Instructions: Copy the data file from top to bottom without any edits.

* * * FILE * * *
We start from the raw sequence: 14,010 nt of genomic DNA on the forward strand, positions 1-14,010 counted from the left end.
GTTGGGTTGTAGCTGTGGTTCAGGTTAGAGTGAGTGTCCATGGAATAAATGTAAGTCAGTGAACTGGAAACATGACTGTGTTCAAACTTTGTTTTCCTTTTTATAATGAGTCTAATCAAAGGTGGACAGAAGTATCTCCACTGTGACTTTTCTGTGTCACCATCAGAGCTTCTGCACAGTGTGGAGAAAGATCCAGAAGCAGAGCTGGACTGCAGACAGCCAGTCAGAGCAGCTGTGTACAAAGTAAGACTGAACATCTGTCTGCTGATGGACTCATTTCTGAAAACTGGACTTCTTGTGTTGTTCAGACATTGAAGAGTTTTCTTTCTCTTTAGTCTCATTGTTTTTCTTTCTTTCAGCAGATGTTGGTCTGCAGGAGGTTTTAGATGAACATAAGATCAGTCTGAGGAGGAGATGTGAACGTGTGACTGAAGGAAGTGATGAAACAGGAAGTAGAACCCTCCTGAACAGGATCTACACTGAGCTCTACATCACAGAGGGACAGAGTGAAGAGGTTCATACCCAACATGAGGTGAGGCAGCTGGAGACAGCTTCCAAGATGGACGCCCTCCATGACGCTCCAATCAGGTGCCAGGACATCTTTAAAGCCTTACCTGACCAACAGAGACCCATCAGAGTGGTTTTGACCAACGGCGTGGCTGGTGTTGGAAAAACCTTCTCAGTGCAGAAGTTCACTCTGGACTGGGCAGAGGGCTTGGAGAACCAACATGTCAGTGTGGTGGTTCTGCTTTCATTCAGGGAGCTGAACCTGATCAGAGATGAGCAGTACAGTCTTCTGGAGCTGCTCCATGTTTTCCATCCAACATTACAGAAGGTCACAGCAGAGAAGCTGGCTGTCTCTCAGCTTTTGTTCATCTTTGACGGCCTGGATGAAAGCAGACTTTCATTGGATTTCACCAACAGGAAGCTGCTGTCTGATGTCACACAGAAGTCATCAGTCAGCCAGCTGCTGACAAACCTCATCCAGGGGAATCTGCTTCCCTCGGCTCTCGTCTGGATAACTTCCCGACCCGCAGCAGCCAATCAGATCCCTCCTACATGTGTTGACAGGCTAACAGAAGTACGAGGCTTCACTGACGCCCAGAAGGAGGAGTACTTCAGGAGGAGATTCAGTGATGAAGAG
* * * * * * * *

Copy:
We start from the raw sequence: 14,010 nt of genomic DNA on the forward strand, positions 1-14,010 counted from the left end.
GTTGGGTTGTAGCTGTGGTTCAGGTTAGAGTGAGTGTCCATGGAATAAATGTAAGTCAGTGAACTGGAAACATGACTGTGTTCAAACTTTGTTTTCCTTTTTATAATGAGTCTAATCAAAGGTGGACAGAAGTATCTCCACTGTGACTTTTCTGTGTCACCATCAGAGCTTCTGCACAGTGTGGAGAAAGATCCAGAAGCAGAGCTGGACTGCAGACAGCCAGTCAGAGCAGCTGTGTACAAAGTAAGACTGAACATCTGTCTGCTGATGGACTCATTTCTGAAAACTGGACTTCTTGTGTTGTTCAGACATTGAAGAGTTTTCTTTCTCTTTAGTCTCATTGTTTTTCTTTCTTTCAGCAGATGTTGGTCTGCAGGAGGTTTTAGATGAACATAAGATCAGTCTGAGGAGGAGATGTGAACGTGTGACTGAAGGAAGTGATGAAACAGGAAGTAGAACCCTCCTGAACAGGATCTACACTGAGCTCTACATCACAGAGGGACAGAGTGAAGAGGTTCATACCCAACATGAGGTGAGGCAGCTGGAGACAGCTTCCAAGATGGACGCCCTCCATGACGCTCCAATCAGGTGCCAGGACATCTTTAAAGCCTTACCTGACCAACAGAGACCCATCAGAGTGGTTTTGACCAACGGCGTGGCTGGTGTTGGAAAAACCTTCTCAGTGCAGAAGTTCACTCTGGACTGGGCAGAGGGCTTGGAGAACCAACATGTCAGTGTGGTGGTTCTGCTTTCATTCAGGGAGCTGAACCTGATCAGAGATGAGCAGTACAGTCTTCTGGAGCTGCTCCATGTTTTCCATCCAACATTACAGAAGGTCACAGCAGAGAAGCTGGCTGTCTCTCAGCTTTTGTTCATCTTTGACGGCCTGGATGAAAGCAGACTTTCATTGGATTTCACCAACAGGAAGCTGCTGTCTGATGTCACACAGAAGTCATCAGTCAGCCAGCTGCTGACAAACCTCATCCAGGGGAATCTGCTTCCCTCGGCTCTCGTCTGGATAACTTCCCGACCCGCAGCAGCCAATCAGATCCCTCCTACATGTGTTGACAGGCTAACAGAAGTACGAGGCTTCACTGACGCCCAGAAGGAGGAGTACTTCAGGAGGAGATTCAGTGATGAAGAG